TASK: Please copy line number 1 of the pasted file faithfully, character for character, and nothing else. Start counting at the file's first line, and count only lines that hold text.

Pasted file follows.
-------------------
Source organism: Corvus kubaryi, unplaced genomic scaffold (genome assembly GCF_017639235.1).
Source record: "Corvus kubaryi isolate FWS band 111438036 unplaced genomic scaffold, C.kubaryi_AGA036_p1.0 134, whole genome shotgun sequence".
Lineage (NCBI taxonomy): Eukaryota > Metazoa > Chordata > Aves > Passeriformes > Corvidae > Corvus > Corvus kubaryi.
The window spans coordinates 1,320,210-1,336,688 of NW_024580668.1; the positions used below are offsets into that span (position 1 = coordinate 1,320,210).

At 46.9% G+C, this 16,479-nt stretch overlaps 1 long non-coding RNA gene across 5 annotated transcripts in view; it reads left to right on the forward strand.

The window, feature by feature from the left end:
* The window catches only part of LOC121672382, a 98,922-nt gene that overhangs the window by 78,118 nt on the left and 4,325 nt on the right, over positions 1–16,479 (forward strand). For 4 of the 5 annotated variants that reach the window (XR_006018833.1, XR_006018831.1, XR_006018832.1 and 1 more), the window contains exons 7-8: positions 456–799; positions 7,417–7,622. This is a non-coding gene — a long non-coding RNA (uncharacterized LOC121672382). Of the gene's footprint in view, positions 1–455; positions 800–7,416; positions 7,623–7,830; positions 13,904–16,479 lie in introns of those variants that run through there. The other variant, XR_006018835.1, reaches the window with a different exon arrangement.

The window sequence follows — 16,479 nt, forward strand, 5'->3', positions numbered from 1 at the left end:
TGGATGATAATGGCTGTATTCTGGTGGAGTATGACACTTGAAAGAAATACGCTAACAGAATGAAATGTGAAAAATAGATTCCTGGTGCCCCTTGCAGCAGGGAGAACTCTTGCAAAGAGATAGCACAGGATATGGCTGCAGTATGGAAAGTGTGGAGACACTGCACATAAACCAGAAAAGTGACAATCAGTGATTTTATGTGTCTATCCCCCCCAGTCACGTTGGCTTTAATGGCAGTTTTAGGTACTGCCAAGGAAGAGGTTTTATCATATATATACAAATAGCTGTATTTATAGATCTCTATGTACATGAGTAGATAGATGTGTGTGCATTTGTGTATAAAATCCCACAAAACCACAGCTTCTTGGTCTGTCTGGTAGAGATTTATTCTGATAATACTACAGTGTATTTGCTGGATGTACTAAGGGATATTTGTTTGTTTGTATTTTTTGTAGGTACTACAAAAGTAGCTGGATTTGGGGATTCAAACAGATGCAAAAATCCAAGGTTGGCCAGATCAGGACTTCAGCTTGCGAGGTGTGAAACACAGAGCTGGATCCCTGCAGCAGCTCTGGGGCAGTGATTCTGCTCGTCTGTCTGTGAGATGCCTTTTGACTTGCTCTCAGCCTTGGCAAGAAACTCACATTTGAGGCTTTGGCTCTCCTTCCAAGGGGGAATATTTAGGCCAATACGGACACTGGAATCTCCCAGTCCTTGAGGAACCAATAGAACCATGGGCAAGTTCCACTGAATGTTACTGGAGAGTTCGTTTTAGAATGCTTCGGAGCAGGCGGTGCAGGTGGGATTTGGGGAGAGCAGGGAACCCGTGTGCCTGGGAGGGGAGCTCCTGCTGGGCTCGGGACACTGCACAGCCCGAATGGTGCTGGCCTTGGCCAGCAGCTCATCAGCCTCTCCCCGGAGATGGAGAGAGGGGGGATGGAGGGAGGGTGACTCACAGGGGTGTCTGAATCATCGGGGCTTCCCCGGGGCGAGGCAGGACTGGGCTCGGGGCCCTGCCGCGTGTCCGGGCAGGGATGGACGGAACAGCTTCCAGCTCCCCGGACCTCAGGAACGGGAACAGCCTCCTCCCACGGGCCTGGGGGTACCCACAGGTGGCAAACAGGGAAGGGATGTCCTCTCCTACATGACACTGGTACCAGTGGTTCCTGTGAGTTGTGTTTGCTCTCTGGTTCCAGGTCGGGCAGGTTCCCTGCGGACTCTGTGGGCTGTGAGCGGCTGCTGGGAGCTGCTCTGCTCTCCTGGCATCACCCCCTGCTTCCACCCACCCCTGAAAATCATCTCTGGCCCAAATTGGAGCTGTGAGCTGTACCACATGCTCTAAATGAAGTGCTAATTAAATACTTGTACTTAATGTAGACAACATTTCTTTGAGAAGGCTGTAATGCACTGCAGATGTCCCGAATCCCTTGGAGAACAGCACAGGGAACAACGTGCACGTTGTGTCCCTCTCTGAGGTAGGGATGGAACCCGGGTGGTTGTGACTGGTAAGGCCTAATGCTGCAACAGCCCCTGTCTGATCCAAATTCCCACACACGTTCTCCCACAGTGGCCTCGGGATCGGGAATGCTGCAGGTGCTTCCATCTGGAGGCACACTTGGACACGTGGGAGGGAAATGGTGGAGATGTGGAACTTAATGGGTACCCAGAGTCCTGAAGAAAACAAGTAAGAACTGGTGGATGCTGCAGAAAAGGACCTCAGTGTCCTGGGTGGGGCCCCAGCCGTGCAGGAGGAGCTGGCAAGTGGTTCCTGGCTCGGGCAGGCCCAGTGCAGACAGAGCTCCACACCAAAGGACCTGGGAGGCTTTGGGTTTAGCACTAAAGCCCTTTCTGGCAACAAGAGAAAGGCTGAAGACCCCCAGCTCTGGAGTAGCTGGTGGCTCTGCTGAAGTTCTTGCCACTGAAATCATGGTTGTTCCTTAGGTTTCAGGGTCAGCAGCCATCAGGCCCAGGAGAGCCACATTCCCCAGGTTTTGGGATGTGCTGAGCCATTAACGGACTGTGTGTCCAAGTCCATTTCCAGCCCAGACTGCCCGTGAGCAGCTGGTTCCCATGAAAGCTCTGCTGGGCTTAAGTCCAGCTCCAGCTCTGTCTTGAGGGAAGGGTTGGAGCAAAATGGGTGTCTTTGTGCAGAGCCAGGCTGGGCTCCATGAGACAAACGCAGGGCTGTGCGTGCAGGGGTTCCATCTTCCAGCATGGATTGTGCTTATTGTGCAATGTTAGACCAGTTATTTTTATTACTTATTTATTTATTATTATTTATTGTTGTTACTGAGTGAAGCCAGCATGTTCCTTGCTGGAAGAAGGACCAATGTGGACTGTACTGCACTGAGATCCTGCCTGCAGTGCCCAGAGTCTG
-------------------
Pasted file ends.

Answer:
Source organism: Corvus kubaryi, unplaced genomic scaffold (genome assembly GCF_017639235.1).